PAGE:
Yellowstone explores wireless world
Terry Search's horseback clients seek a special experience at Yellowstone National Park and that doesn't include a guide with a phone to his ear or a fellow vacationer yakking to folks back home.
So people tend to respect cell phone etiquette, and, "Very seldom do we get someone who's loud and obnoxious," said the owner of Yellowstone Mountain Guides. In fact the breakdown between adventure clients who use phones and those who leave communications behind is about even, he said.
Search himself discreetly dials his phone for business, and said wider cellular coverage in Yellowstone would be "awesome."
Such opinions are sure to proliferate as park officials develop a plan to cover any expansion of wireless towers, antennas, Internet, and radio services in the sprawling geothermal park.
Park officials already have sought suggestions from telecommunications companies that now operate inside Yellowstone or want to do so, according to documents obtained under the Freedom of Information Act by the advocacy group Public Employees for Environmental Responsibility.
Communication companies that are hoping for expanded wireless opportunities told The Associated Press that park officials asked them at the March 31, 2005, meeting to identify potential sites for future wireless towers or antennas that would have the least impact on parkgoers.
Yellowstone spokesman Al Nash said officials are working on "an environmental assessment for wireless communications," but as yet have made no decision to expand existing services. The planning is designed simply to set the stage for such decisions in the future, he said.
"The goal is to give us an appropriate framework and a plan on which we can make solid decisions."
The plan will look at two-way radio, cellular communications, wireless Internet and research devices, he said, adding that any potential new cell towers would be in "existing, disturbed, developed areas," where most people congregate and roads and power already exist.
"The questions about backcountry and solitude are valuable and those are the kinds of things this plan will certainly delve into," he said.
The advocacy group PEER contended the park's 2005 meeting with industry was illegal because there was no public notification.
"The main asset they're giving away is solitude, the ability to be cut off from the modern world. We're saying before you make that decision why don't you talk to people," PEER Executive Director Jeff Ruch said.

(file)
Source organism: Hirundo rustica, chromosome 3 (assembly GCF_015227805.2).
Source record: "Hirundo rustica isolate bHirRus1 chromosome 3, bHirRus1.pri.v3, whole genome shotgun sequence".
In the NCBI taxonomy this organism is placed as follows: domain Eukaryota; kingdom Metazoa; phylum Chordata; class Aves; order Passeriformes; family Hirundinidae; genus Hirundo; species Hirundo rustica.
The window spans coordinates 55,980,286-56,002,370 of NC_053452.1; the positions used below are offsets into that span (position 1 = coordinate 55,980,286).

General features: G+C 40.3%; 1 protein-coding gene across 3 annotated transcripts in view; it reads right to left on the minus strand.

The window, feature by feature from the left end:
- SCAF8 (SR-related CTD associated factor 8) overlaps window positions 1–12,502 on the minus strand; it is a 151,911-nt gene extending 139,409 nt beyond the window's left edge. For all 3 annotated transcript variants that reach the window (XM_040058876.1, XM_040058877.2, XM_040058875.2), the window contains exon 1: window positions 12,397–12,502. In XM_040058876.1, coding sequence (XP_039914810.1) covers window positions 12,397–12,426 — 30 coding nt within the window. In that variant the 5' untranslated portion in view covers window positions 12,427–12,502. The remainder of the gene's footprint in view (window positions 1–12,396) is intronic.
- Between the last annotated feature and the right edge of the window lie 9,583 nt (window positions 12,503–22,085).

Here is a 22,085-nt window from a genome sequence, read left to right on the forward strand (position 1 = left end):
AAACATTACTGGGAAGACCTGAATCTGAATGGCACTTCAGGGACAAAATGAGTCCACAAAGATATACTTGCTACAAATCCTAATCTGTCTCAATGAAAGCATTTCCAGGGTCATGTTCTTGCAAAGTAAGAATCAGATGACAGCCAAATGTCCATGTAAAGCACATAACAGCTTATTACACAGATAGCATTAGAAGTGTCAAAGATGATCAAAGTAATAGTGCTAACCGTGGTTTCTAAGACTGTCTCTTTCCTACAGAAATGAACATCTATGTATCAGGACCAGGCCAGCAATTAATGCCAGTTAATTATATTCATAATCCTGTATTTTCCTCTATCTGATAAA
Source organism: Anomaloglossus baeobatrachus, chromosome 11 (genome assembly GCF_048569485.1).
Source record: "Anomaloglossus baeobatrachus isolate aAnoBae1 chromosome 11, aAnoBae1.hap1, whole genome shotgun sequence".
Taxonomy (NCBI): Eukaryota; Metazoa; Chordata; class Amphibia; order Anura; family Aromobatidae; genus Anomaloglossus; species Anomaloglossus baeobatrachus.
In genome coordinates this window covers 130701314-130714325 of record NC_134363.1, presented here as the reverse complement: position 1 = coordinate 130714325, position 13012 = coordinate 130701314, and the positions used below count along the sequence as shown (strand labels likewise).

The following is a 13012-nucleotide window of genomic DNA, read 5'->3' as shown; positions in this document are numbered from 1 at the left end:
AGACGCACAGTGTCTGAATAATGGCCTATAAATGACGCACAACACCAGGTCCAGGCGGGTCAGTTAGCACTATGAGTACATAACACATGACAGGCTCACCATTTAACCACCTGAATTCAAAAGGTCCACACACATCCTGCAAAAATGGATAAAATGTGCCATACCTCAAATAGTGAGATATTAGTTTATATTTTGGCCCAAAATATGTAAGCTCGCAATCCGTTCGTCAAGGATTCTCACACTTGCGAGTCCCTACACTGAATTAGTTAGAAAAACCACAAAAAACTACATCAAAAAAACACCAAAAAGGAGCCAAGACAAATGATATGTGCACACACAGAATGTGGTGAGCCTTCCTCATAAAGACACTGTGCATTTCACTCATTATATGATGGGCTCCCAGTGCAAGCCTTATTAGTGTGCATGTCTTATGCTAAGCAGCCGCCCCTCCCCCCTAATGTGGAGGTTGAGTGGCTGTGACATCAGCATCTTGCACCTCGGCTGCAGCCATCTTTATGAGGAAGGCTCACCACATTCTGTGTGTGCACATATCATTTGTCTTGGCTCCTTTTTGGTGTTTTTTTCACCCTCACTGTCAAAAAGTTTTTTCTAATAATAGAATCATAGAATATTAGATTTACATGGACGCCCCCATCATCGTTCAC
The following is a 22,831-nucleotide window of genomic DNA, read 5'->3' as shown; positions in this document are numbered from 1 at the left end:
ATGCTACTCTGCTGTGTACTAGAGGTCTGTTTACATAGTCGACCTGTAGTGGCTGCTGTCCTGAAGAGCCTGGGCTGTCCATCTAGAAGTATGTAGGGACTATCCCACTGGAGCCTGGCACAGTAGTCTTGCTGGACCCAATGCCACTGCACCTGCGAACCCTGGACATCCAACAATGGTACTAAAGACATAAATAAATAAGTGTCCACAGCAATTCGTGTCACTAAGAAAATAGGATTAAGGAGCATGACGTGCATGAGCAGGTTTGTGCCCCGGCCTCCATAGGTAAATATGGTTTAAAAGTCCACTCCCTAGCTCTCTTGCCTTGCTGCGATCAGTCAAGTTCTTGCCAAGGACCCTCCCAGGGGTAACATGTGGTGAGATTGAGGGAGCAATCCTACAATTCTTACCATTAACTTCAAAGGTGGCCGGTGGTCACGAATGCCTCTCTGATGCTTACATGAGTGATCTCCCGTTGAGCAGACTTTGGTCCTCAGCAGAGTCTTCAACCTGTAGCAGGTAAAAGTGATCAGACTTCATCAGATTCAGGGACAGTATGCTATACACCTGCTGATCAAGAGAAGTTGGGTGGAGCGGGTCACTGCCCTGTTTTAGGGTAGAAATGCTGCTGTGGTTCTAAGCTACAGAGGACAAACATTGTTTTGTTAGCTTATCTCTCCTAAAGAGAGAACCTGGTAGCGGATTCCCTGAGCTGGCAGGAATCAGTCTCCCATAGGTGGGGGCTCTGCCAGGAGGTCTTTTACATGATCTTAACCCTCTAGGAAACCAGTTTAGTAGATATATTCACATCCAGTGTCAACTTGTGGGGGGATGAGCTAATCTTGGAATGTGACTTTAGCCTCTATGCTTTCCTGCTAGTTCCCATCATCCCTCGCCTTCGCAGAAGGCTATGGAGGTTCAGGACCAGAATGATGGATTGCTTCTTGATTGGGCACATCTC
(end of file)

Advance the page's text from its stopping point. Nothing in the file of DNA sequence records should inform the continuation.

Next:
Nash said the public will have time to weigh in next month during a comment period before officials draft the plan, and again when the draft circulates in late summer. A final decision is expected by year's end.
The released documents indicate the 2005 meeting participants, including Verizon Wireless, Qwest and five other communications companies, discussed several tower locations beyond the five that now provide limited park coverage.
"You had everything from people wanting to be given a construction permit in that meeting to people who were there to try and hear where Yellowstone was in their process," said Tony Hafla, president of Teton Communications, longtime provider of two-way radio service for the park. His company wants to enhance its service with more towers.
Some meeting participants are skeptical that additional wireless service ever will come to the nation's first national park.
"We've lost interest it's been so long. It doesn't seem it's going to happen," said Marco Morales, president of WISPWest.net, a Montana Internet provider.
"They want to keep the park as it is and we just want to provide for our customers," said David Albertson, real estate manager for Ubiquitel PCS, now under Sprint. "At the end, it seems like the missions are so different."
He complained the status quo is unfair because his company hasn't won approval to set up service and has to pay roaming charges to the few providers already in the park.
Yellowstone drew criticism from environmental and historic preservation advocates for erecting a cellular tower in the Old Faithful region five years ago. Officials eventually lopped 20 feet off its 100-foot height after scorched trees toppled and left it more visible.
Tourist opinion on staying connected is split, said Marysue Costello, executive director of the West Yellowstone Chamber of Commerce.
"There are those who think this is where you come and get away from everything. On the other hand, it is now the expectation of a majority of people. People come in here and are surprised that they can't get cell coverage."
Fewer than 30 cellular towers dot 19 of the nation's 390 national park units, said Lee Dickinson, special park uses manager.
The National Park Service plans to update wireless policy systemwide, although most decisions still rest with individual parks, she said. One new regulation will state that companies must share towers whenever possible, she said.